Authors: Rauno Parrila, George Georgiou, Julie Corkett.
Article: University Students with a Significant Historyof Reading Difficulties:What Is and Is Not Compensated?.
Publication: Exceptionality Education International Vol. 17 No. 2 2007 | DOI: 10.5206/eei.v17i2.7604
This study examined the status of current reading, spelling, and phonological processing skills of 28 university students who reported a history of reading acquisition problems. The results indicated that 21 of these participants were currently able to comprehend text at a level expected for university students, although only 8 at a rate comparable to that of university students without a history of reading acquisition problems. In addition, all but two participants showed current problems in two or more of the additional areas examined, including word reading, decoding, spelling, and phonological processing. The performance of ten participants who had a recent diagnosis of reading disability was mostly indistinguishable from the performance of participants without such diagnosis, except on the phonological processing tasks.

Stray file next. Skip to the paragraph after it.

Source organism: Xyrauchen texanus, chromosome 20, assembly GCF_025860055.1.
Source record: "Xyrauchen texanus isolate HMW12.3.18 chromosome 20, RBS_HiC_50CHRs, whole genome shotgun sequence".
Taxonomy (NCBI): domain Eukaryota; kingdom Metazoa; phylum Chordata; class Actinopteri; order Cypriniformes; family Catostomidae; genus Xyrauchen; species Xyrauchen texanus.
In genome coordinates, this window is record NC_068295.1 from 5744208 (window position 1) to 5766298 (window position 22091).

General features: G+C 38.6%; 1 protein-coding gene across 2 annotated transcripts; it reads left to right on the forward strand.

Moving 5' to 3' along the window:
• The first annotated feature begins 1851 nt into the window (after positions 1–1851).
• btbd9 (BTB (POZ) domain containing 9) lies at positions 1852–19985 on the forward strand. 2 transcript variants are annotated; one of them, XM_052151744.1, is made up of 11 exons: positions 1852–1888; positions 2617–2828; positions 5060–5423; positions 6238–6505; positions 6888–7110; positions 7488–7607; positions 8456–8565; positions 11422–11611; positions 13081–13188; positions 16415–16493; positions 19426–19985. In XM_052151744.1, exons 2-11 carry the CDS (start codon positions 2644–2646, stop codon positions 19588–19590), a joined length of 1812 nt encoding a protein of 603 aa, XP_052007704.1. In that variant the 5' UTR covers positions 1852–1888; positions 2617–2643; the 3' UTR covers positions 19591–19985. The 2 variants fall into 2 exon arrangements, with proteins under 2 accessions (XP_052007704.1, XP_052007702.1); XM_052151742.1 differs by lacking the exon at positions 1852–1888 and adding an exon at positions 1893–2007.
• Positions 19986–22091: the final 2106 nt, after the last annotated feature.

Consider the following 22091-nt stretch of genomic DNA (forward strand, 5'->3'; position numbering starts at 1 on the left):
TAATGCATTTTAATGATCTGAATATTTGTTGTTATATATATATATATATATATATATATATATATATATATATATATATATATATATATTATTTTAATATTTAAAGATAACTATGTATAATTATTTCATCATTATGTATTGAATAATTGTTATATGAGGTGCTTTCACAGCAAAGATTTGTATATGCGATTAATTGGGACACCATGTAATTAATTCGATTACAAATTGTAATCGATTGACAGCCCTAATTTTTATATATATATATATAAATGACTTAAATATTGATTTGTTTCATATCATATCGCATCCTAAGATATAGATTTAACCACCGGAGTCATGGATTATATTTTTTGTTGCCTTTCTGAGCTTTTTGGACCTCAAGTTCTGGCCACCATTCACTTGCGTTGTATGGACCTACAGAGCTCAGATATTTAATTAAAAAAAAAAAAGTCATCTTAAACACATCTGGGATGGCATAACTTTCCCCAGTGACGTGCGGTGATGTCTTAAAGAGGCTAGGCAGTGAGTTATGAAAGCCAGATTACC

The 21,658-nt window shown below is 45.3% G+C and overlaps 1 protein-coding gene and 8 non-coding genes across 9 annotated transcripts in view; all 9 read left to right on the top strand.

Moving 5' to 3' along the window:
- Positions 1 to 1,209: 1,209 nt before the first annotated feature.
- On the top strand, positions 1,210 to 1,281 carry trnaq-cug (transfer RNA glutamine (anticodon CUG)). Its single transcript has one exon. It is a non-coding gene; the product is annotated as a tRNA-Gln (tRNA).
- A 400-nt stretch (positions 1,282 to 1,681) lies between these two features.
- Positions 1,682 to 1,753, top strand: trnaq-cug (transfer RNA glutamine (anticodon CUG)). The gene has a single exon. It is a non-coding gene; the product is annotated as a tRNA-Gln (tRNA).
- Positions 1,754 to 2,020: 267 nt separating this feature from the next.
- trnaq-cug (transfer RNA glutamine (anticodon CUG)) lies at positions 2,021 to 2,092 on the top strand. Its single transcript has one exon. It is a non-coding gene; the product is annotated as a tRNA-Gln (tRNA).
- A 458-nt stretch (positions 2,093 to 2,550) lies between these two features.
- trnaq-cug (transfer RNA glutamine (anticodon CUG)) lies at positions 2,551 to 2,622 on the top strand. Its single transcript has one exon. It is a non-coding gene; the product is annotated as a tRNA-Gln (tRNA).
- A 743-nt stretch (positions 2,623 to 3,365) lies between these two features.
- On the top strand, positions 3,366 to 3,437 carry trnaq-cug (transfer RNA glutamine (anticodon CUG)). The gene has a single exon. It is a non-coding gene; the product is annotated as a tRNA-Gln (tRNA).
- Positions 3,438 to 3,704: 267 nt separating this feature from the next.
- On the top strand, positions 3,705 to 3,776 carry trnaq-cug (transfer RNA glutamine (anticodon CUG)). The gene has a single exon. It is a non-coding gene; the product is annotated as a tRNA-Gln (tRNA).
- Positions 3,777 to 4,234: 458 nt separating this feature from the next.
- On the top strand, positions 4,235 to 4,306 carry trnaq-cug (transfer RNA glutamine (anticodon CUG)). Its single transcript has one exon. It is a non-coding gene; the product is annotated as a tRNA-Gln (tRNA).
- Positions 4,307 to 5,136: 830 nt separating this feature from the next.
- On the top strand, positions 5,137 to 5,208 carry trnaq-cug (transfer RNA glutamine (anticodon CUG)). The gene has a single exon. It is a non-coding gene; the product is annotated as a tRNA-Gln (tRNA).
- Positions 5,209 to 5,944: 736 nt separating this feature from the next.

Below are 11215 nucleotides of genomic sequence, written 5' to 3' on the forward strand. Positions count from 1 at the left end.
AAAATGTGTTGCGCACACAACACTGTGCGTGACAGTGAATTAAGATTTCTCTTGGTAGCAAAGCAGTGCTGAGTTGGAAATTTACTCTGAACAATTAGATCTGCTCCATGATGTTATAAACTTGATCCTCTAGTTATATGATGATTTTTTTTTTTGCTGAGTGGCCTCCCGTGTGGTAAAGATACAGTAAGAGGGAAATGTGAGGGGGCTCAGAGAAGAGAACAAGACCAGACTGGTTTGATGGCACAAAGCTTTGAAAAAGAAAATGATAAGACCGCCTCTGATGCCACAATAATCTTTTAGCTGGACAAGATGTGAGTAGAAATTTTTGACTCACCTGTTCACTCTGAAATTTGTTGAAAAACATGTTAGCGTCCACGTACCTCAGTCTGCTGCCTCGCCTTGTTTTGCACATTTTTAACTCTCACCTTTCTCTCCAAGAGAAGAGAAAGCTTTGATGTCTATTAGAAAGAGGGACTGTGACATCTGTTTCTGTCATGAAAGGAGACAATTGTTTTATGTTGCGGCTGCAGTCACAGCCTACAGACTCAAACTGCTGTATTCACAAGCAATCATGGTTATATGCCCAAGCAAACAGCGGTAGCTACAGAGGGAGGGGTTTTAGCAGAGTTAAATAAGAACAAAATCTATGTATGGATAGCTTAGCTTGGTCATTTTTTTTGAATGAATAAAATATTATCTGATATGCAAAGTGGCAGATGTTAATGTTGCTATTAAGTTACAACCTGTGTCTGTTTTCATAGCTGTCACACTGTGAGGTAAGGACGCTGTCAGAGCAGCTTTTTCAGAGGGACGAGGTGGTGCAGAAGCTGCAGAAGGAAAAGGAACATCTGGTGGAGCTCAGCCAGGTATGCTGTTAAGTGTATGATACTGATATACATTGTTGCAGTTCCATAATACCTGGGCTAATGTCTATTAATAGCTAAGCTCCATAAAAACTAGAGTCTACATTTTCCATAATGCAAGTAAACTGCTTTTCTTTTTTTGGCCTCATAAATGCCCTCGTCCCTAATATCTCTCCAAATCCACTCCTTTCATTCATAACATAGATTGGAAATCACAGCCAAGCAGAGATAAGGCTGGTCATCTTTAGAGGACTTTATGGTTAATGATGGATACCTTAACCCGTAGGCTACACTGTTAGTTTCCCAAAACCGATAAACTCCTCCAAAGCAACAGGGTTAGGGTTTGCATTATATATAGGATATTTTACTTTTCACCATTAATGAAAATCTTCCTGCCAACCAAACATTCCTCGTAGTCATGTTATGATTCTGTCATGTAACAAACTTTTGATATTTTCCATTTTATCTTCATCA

Finally, the only task that the university students with a history of reading problems in this study performed equally well as the comparison group was untimed reading comprehension. In other words, when these students are assessed on their ability to comprehend text at their own pace, the performance level of most of them is comparable to that of other university students. Table 3indicated that all but seven participants were able to comprehend text at a level exhibited by the comparison participants. Thus, 21 of our 28 participants with a history of reading problems could be considered compensated at the level of being able to read to learn. It is interesting to note that using the same participant pool, Corkett, Parrila, and Hein (in press) reported that university students with a significant history of reading difficulties also do not report avoiding print-based learning strategies.